Parliament has removed any obligation on the Government to promote the mining industry.
It says this will help its programme on climate change.
But the mining industry thinks this action is a misguided attack on an industry that can actually help in the fight against climate change.
The law in question is the Crown Minerals Act 1991 (CMA), which was amended in 2013 to require the Government to promote the industry in international forums and elsewhere.
It has now been changed under urgency to give the Government "flexibility", according to the Minister of Energy and Resources, Megan Woods.
“We have modernised the CMA for consistency with the goal of contributing to net zero carbon emissions by 2050,” Megan Woods says.
“It doesn’t make sense to have a net zero goal in one law and a requirement in another to promote mining fossil fuels that takes us away from achieving that."
This change was long pushed by non-government organisations. But the mining industry had strong reservations, saying it could harm, not help, the environment.
The mining lobby Straterra is saying little now that the law has been passed. But during consideration of the law by a parliamentary select committee, the head of Straterra, Josie Vidal, made her feelings clear.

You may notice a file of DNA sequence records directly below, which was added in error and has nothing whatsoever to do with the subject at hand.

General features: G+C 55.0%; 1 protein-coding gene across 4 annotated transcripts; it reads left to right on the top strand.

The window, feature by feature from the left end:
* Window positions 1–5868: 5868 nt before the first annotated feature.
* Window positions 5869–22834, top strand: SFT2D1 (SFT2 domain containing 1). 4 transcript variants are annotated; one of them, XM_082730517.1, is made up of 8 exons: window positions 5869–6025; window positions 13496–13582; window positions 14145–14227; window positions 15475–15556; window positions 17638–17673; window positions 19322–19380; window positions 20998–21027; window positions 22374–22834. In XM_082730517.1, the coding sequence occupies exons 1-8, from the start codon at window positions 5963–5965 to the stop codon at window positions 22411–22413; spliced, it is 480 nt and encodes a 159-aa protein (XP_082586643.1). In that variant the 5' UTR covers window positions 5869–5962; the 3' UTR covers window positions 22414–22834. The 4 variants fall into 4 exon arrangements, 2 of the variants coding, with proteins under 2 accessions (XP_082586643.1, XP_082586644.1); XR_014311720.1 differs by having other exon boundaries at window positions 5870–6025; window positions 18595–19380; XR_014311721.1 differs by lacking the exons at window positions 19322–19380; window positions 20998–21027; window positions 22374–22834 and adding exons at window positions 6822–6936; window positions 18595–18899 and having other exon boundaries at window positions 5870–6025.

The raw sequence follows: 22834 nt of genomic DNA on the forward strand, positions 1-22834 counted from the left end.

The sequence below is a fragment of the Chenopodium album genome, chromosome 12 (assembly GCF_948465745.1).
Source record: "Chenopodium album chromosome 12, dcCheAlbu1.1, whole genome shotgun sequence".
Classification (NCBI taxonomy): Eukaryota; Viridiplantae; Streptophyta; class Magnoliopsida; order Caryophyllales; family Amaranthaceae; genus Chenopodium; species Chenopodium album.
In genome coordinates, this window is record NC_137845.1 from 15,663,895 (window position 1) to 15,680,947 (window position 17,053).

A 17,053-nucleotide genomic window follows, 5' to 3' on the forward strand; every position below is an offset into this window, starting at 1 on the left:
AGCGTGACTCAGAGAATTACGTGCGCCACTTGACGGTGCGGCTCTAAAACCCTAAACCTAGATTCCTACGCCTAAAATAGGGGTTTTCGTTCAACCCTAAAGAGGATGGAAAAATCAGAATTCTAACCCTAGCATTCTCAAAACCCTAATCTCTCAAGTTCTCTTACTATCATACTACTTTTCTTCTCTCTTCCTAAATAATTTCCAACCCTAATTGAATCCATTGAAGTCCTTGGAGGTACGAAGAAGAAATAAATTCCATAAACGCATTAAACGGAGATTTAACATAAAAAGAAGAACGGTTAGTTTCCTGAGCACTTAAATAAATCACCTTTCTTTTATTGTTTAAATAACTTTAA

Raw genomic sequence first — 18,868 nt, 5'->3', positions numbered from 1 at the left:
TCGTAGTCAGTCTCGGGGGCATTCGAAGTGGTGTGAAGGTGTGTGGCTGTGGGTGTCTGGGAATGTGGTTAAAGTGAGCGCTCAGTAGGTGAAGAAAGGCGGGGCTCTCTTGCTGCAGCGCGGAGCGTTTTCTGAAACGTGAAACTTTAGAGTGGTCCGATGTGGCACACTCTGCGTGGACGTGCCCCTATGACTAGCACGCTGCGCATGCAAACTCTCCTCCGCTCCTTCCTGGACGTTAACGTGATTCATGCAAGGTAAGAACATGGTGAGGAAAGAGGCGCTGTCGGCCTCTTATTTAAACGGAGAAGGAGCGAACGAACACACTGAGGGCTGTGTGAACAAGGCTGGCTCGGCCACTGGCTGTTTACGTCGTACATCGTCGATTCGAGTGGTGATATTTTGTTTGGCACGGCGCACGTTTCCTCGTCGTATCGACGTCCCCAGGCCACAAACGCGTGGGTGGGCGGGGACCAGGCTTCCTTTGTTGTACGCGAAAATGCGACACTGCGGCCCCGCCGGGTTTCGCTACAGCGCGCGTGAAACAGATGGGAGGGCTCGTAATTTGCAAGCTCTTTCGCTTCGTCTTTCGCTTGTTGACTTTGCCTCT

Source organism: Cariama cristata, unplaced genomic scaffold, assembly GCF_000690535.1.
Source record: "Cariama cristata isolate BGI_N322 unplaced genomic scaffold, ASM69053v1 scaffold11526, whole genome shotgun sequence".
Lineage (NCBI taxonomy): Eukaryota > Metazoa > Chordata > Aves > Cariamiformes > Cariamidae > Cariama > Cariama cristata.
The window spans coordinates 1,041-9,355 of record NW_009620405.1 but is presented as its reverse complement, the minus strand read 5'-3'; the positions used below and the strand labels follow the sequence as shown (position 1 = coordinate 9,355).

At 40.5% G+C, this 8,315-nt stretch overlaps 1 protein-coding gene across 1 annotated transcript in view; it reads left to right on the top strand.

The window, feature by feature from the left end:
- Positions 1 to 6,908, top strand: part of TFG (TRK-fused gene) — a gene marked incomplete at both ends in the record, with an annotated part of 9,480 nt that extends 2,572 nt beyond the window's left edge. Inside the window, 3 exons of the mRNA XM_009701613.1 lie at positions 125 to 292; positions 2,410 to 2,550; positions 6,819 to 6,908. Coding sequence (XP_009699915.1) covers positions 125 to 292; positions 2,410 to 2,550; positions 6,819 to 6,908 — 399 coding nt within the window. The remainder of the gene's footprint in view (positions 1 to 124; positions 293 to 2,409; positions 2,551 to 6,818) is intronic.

She said the Bill conflates mining and greenhouse gas emissions, when New Zealand produces minerals for roads and concrete, and metals for electronics and electricity generation and storage.
"In addition, New Zealand has significant prospectivity in a range of minerals that are not currently mined, that will be important for New Zealand’s future and the low-carbon economy."
She also defended the mining industry as a whole.
"It is one of the most productive sectors in New Zealand.....the average annual wage in mining is $102,600 compared with $64,000 for the economy. Mining is concentrated in small parts of the country so its impact on the economic development of certain regions is significant.
"The consequence of amending the CMA will be to shrink the contribution of minerals activities to the New Zealand economy over time, leading to further reduction in New Zealand’s already low productivity.
"At the same time there will be no benefit to the global climate or the New Zealand environment because of “carbon leakage” and the fact that mining occupies such a small area of our country’s land area."
But Woods says she is pleased she no longer has to promote the exploration of fossil fuels in onshore Taranaki. She concedes, though, that some fossil fuels will be needed for the transition to a low-emissions future, but that will be temporary.
And Woods adds minerals are also needed for technology such as wind turbines, solar panels and batteries, and the latest law would give the Government a greater role in managing these resources.
An extra change strengthens the need for miners to engage with iwi and hapu.
“This is a significant step towards a sustainably managed crown minerals estate to provide for future generations," Woods says.